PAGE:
Leaders and managers are busy people. Often, they don’t have time in their demanding schedules to sit down and complete full modules of e-learning on a topic, regardless of how much they would like to. More and more individuals are accessing learning at the point of need – who hasn’t done a quick Google search and followed a YouTube tutorial when they need to fix something quickly?
Alternatively, learners may access training on the go – during their commute or between meetings. Consequently, courses need to be broken down into ‘bite-sized’ chunks which are easily accessed and understood. Importantly, the learning needs to be optimised to work on a mobile device, either a tablet or phone, and the content needs to be suitable for this format. To achieve this, Virtual College uses specialist software and extensive quality assurance processes to ensure our products can be accessed on the widest possible range of devices.
Ease of access isn’t the only benefit of bite-sized learning, Cognitive Load Theory (CLT) identifies that learners have limited working memory capacity and that training which exceeds this capacity is unhelpful. Our instructional designers employ a range of approaches to ensure our content meets the requirements of CLT to make it as effective and enjoyable for our learners as possible. These approaches include having a strong understanding of learners’ prior knowledge (expertise) and creating training which reflects this so they are not under or over challenged by the content.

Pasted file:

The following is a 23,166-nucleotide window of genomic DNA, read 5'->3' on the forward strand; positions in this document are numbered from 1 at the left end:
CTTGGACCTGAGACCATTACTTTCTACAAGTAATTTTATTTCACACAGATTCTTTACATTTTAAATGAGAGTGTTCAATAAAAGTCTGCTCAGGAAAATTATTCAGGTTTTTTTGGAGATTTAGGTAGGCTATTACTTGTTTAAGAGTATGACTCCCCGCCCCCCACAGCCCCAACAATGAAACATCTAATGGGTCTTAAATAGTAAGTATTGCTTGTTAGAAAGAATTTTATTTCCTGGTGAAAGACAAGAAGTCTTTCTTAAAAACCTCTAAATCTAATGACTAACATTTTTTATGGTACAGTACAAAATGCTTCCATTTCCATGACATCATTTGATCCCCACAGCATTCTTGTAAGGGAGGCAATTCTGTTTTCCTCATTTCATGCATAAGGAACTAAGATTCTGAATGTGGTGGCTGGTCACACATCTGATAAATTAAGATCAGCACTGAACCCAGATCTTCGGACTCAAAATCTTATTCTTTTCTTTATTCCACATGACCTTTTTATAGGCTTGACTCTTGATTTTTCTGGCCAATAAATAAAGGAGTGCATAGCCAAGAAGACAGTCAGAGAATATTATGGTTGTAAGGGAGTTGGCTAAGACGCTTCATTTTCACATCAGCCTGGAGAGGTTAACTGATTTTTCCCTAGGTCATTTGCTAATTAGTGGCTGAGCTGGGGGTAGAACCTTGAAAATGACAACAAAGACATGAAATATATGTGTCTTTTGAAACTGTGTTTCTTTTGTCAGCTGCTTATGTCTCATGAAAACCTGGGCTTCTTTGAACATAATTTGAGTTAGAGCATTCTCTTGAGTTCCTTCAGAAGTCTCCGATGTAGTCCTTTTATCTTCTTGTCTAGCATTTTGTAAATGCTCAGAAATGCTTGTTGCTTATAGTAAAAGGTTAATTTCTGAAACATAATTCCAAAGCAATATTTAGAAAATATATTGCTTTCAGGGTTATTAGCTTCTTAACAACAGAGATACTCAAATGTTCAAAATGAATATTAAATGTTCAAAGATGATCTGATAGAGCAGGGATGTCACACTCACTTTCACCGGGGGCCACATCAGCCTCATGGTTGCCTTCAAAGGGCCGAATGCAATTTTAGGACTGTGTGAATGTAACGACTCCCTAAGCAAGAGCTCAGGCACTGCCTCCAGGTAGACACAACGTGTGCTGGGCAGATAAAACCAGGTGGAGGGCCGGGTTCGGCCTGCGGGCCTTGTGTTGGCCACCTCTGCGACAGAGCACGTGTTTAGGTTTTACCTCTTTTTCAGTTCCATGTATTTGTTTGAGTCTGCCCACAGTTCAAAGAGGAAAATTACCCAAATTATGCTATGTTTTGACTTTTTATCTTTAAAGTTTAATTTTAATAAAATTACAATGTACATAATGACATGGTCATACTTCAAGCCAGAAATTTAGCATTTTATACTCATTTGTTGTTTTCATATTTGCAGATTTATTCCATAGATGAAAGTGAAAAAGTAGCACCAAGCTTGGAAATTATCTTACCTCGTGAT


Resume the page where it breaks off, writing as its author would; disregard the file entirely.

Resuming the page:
Furthermore, design approaches such as incorporating labels into diagrams help to reduce the ‘split-attention’ effect, which again reduces the cognitive load on learners’ working memory. Finally, producing bite-sized learning is key to reducing the cognitive load placed on learners when undertaking a program of learning.
Mayer’s multimedia learning theory is also based on the assumption that learners can only process a finite amount of information at any one time. He suggests splitting information into auditory and visual to ease the load on each channel. Video or animated content is a great way of approaching this issue. Learners can concentrate on the visual images while still absorbing the auditory information as they are using two different memory channels at the same time.
Including video content also increases learners’ engagement with their learning by keeping their focus as it is able to transmit a large amount of information in a short space of time. Furthermore, videos help learners to visualise scenarios and relate to the content better, which increases their retention of the information. Additionally, video content is a great way to help embed behavioural change and acceptance of change.
There is clearly a strong argument that delivering your leadership and management training in accessible, bite-sized chunks which can be accessed on demand, using digital technologies and including video content is the most effective and enjoyable approach. A key point to identify is that once your leadership team are engaging with their development, this behaviour will cascade throughout your organisation.